Lessons from a Hack: Securing systems properly when using UFW with Docker

Walk my shoes through how Docker and UFW made me walk into a hack, and what I did to ensure it never happens again.

Lessons from a Hack: Securing systems properly when using UFW with Docker
Photo by Markus Spiske / Unsplash
TL;DR: My MongoDB was hacked because Docker mapped port 27017 publicly, bypassing UFW. The hacker demanded a ransom for the stolen data. Prevent this by using -p to bind the port locally and secure your database or docker images

I recently purchased a server from Contabo.com. After provisioning, I performed the initial setup, including shell configuration and creating a new user. I also installed Tailscale and set it up as the primary method for logging into the server using Tailscale SSH.

My goal was to host a project that used MongoDB as the database. To do this, I installed Docker, pulled the MongoDB image, and ran the container using the -p flag to bind the local port to MongoDB’s default port 27017. Since I was connected with Tailscale, I could access the database locally for testing, and everything seemed to be working perfectly.

However, after some time, I noticed when using MongoDB Compass that all my databases had vanished. Instead, there was a single database containing a document demanding a ransom: "All your data is backed up. Pay 0.005 BTC to [address] to get the data back. If not paid within 48 hours, the data will be made public." Even though the data wasn't critical, the realization that someone had accessed my server was alarming.

Upon investigation, I discovered the root cause: Contabo doesn’t provide a free external firewall, and my internal firewall was not configured properly. The hacker accessed the database because port 27017 was open to the public. This vulnerability arose because Docker, by default, maps the -p flag to open the specified port in iptables, bypassing UFW (Uncomplicated Firewall). Consequently, an external firewall would have been necessary to prevent this.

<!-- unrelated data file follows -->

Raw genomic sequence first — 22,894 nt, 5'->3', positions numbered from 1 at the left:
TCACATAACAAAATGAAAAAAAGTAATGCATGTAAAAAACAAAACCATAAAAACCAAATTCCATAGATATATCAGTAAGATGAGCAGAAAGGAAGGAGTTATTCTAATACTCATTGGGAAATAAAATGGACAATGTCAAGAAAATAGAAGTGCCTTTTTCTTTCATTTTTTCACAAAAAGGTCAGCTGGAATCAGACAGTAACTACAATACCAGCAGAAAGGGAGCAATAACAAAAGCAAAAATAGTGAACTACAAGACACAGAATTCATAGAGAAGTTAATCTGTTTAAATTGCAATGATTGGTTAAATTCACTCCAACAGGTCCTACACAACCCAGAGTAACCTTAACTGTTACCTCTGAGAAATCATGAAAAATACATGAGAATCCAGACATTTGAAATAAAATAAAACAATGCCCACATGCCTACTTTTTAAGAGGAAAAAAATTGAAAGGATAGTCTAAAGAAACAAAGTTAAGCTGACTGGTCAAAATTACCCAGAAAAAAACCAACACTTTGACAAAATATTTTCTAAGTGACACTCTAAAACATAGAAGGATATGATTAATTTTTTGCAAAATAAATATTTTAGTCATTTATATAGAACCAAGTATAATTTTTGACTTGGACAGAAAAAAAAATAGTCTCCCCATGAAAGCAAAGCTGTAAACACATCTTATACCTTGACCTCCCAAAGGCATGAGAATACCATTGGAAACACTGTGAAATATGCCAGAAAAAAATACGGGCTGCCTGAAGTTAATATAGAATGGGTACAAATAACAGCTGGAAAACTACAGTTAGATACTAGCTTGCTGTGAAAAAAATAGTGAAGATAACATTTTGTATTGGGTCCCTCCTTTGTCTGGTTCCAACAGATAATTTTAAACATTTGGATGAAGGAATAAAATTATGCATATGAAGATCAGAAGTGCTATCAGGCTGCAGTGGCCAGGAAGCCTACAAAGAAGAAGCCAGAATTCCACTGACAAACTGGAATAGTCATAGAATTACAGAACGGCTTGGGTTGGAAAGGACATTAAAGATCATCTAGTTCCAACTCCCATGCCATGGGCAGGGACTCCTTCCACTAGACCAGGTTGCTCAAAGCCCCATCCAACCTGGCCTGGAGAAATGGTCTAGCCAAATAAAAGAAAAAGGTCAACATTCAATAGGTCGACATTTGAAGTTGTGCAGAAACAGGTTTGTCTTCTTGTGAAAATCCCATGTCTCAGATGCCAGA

I hadn't anticipated this issue because I had used a similar setup with other providers like Oracle without any problems. However, it turns out this is a common issue for VPS providers that do not offer an external firewall. It's a critical problem since most users (who use UFW as firewall, which I did setup after seeing there was no internal firewall as well) expect UFW to protect their ports, not realizing Docker's behavior with iptables.

To avoid this issue, bind containers to the local interface using the -p flag as follows:

docker run -p

This method ensures Docker does not create an iptables entry that opens the port to the public, as explained here.

Other Security Measures

Never publish any app/service/database on the default ports, including SSH. Only ports open should be 443, 80, and one random port for SSH unless any others are really required.

Contabo also had password-based authentication enabled for SSH. You should never use that for various security reasons. Later, I checked the logs and found out someone was also brute-forcing passwords into SSH.

Lastly, the Docker daemon can also be configured to use as the default IP by editing /etc/docker/daemon.json.

On a side note, you can also use Tailscale SSH for connecting to your server – its super easy and provides SSH with Google auth via a wireguard tunnel, which means you no longer need a port open for OpenSSH!

And that's all, hope it helps!